UNITED STATES COURT OF APPEALS FOR THE NINTH CIRCUIT
October 27, 2010
LUIS ENRIQUE MENDOZA, PETITIONER,
ERIC H. HOLDER JR., ATTORNEY GENERAL, RESPONDENT.
On Petition for Review of an Order of the Board of Immigration Appeals Agency No. A076-612-890.
The opinion of the court was delivered by: N.R. Smith, Circuit Judge
Submitted October 5, 2010*fn1 -- San Francisco, California
Before: Pamela Ann Rymer and N. Randy Smith, Circuit Judges, and Ronald B. Leighton, District Judge.*fn2
Robbery under California Penal Code section 211 is a crime involving moral turpitude (CIMT) for the purposes of Immigration and Nationality Act (INA) § 212(a)(2)(A)(i)(I). Therefore, the robbery conviction of Luis Enrique Mendoza, a native and citizen of Mexico, renders him inadmissible and ineligible for adjustment of status. We must then deny the petition for review.
Facts and Procedural History
Mendoza entered the United States without inspection on or about December 2, 1983. On April 5, 2005, he was convicted of robbery under California Penal Code section 211 in the Superior Court of California and sentenced to 365 days imprisonment. Based on this conviction, the Department of Homeland Security issued a Notice to Appear (NTA) on October 3, 2005. The NTA charged that Mendoza was subject to removal because (1) Mendoza was present in the United States without being admitted or paroled (INA § 212(a)(6)(A)(i)), and (2) he had been convicted of a CIMT*fn3 (INA § 212(a)(2)(A)(i)(I)).*fn4
At the master calender hearing on November 28, 2005, the immigration judge (IJ) determined that Mendoza had been convicted of a CIMT (as charged in the NTA) when he was convicted for robbery in 2005, because robbery was both a crime of theft and a crime of violence. He also determined that Mendoza was present in the United States without being admitted. After receiving Mendoza's application for adjustment of status, he then set an individual hearing to address whether Mendoza qualified for a waiver of inadmissibility under 8 U.S.C. § 1182(h) ("212(h) waiver").*fn5
At the individual hearing on February 8, 2006, the IJ again found that Mendoza was removable under both 8 U.S.C. § 1182(a)(6)(A)(i) (present without admission) and 8 U.S.C. § 1182(a)(2)(A)(i)(I) (having been convicted of a CIMT). He also determined that robbery was both a crime of violence and an aggravated felony, making Mendoza ineligible for most forms of relief. Regarding the 212(h) waiver, the IJ found that Mendoza had not shown that his removal would result in extreme hardship to his parents. Further, even if Mendoza had shown such hardship, the IJ determined that Mendoza did not warrant a favorable exercise of discretion in light of Mendoza's criminal record. Lastly, the IJ denied (1) the motion to terminate proceedings, (2) the 212(h) waiver, (3) adjustment of status, and (4) voluntary departure. Mendoza was then ordered removed to Mexico based on the allegations in the NTA.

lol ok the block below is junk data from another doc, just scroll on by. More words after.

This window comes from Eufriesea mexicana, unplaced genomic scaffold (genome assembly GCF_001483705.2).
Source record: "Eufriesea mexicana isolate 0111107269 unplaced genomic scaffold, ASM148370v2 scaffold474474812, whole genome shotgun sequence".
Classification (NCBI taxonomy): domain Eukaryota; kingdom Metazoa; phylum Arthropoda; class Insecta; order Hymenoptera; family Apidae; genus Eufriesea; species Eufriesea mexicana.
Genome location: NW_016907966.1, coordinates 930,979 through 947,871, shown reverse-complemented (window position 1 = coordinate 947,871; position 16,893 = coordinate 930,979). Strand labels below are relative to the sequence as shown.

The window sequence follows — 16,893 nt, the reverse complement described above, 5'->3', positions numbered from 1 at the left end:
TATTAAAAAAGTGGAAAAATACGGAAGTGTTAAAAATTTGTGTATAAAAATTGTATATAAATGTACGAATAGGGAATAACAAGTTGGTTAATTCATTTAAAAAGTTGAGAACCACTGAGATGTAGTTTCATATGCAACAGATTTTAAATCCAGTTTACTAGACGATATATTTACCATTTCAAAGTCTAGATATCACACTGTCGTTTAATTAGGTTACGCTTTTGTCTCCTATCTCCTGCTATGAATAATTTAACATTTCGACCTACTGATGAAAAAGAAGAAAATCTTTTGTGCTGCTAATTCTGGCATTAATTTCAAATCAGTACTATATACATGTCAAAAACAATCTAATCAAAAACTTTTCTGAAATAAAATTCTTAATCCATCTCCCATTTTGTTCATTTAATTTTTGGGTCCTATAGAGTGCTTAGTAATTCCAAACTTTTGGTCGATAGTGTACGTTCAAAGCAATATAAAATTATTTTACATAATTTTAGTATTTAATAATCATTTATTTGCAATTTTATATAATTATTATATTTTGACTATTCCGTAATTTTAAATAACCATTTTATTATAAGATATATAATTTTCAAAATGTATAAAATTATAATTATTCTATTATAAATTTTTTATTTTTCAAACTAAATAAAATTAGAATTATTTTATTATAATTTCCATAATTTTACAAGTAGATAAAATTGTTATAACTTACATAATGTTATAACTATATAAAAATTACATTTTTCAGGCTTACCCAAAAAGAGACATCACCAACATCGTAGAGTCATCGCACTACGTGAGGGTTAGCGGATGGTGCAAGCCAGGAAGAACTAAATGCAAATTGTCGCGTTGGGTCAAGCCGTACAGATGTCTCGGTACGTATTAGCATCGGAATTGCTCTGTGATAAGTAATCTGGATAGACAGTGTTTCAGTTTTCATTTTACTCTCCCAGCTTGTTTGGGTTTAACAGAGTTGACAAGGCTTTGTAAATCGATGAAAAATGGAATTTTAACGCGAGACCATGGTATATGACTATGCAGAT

Mendoza timely appealed to the Board of Immigration Appeals (BIA). The BIA found "no error in the Immigration Judge's conclusion that the respondent is removable for commission of a crime involving moral turpitude." The BIA incorrectly stated that Mendoza argued that "his conviction for burglary does not constitute a [CIMT]." The BIA cited De La Cruz v. INS, 951 F.2d 226, 228 (9th Cir. 1991) (which mentions that burglary is a CIMT) and Matter of De La Nues, 18 I. & N. Dec. 140, 145 (BIA 1981) ("Burglary and theft or larceny, whether grand or petty, are crimes involving moral turpitude.") to uphold the IJ's determination that Mendoza was removable for a conviction for a CIMT.*fn6 The BIA did not specifically address the IJ's denial of Mendoza's 212(h) waiver, stating only that Mendoza "d[id] not meaningfully identify any error in the Immigration Judge's conclusion that the respondent is ineligible for relief from removal and any such arguments have been waived."
Mendoza petitions for review of the BIA's determination that he was convicted of a CIMT and therefore was inadmissible under 8 U.S.C. § 1182(a)(2)(A)(i)(I). He also petitions for review of the IJ's discretionary denial of a 212(h) waiver that would allow him to adjust status.
8 U.S.C. § 1252(a)(2)(C) generally precludes judicial review of orders against aliens removable on the criminal grounds enumerated in 8 U.S.C. § 1182(a)(2). However, we may review "constitutional claims [and] questions of law." 8 U.S.C. § 1252(a)(2)(D). Whether a crime involves moral turpitude is such a question of law. Navarro-Lopez v. Gonzales, 503 F.3d 1063, 1067 (9th Cir. 2007) (en banc). In this appeal, we therefore review only "whether [Mendoza] is an alien who has committed an act that constitutes the essential elements of a crime involving moral turpitude." Morales v. Gonzales, 478 F.3d 972, 978 (9th Cir. 2007). We lack jurisdiction to review the IJ's exercise of discretion in denying the 212(h) waiver*fn7 and summarily deny Mendoza's petition as to that issue. 8 U.S.C. § 1252(a)(2)(B)(i).
Standard of Review
We review the BIA's interpretation of the conduct proscribed by a state statutory crime de novo. MarmolejoCampos v. Holder, 558 F.3d 903, 907 (9th Cir. 2009) (en banc), cert. denied, 130 S.Ct. 1011 (2009). However, the court applies Chevron deference to the BIA's precedential determination that the specified conduct constitutes a CIMT. Id. at 908-11.